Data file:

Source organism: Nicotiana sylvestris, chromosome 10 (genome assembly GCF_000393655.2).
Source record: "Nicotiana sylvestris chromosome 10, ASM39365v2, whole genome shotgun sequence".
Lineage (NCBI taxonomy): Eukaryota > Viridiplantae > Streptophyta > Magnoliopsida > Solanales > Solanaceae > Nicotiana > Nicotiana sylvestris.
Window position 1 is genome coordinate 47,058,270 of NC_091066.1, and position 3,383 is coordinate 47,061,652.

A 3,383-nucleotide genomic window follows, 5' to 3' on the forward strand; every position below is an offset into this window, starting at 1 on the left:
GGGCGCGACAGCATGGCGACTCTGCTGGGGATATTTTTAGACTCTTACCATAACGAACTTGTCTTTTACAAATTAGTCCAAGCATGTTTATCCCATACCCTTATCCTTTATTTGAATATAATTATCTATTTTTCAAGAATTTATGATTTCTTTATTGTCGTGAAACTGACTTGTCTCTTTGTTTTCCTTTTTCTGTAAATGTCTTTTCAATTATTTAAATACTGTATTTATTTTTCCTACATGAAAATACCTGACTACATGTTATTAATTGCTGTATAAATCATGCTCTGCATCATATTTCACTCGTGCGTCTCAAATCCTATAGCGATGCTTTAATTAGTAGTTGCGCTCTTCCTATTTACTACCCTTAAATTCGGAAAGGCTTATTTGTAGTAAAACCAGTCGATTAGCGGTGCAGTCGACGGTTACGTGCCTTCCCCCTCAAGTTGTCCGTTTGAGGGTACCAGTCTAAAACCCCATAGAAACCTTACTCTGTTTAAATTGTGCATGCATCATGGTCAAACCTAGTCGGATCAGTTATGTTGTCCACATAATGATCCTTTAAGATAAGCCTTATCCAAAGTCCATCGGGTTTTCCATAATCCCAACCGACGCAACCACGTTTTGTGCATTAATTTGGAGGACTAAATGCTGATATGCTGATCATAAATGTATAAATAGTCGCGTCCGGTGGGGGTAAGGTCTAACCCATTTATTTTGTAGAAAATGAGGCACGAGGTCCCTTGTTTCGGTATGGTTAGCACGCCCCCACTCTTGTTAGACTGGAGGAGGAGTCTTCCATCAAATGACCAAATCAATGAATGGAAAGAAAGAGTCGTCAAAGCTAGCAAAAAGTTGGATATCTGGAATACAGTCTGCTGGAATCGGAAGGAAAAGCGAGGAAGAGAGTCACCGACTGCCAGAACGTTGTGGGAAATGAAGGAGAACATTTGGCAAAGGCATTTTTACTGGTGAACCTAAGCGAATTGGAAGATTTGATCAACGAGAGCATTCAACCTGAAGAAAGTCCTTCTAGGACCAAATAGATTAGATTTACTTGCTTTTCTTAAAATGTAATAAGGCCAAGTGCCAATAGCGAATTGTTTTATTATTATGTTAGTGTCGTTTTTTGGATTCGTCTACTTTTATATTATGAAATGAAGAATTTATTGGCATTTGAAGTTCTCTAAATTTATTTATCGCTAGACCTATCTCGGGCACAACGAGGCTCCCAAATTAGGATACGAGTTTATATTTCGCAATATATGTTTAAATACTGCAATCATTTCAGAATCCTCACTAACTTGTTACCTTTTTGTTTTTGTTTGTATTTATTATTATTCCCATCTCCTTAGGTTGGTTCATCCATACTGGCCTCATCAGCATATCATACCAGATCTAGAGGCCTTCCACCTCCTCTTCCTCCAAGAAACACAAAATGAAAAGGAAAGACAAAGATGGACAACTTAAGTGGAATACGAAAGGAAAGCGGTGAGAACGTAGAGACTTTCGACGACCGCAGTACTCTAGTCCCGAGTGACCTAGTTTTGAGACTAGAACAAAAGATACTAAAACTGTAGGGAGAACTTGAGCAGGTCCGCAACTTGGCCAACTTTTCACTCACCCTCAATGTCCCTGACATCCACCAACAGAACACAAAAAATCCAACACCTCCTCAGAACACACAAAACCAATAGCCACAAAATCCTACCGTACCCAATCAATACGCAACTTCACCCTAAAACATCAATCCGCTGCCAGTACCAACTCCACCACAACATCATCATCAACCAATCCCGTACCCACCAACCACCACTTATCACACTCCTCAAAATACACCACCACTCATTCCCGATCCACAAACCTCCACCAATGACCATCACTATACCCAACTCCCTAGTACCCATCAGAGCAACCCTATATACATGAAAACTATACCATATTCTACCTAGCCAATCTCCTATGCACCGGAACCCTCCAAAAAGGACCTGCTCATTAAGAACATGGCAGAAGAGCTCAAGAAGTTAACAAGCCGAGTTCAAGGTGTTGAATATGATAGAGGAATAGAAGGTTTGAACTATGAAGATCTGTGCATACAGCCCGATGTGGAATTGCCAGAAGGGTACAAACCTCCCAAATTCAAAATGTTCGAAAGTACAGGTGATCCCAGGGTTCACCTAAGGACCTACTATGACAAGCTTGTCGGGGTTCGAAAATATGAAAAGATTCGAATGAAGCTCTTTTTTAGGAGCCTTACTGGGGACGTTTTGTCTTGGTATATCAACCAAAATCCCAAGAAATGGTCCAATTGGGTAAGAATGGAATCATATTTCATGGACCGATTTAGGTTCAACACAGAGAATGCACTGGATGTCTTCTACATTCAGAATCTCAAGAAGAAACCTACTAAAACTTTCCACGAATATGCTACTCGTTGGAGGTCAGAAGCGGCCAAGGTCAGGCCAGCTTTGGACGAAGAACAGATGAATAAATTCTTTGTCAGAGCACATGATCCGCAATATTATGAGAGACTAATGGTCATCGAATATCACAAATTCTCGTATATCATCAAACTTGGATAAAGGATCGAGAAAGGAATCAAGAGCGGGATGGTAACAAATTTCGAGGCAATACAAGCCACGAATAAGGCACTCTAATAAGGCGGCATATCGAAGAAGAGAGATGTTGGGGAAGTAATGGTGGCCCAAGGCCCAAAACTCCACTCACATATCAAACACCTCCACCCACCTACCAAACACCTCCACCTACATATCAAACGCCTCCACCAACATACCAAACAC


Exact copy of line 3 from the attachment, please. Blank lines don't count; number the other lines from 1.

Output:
Lineage (NCBI taxonomy): Eukaryota > Viridiplantae > Streptophyta > Magnoliopsida > Solanales > Solanaceae > Nicotiana > Nicotiana sylvestris.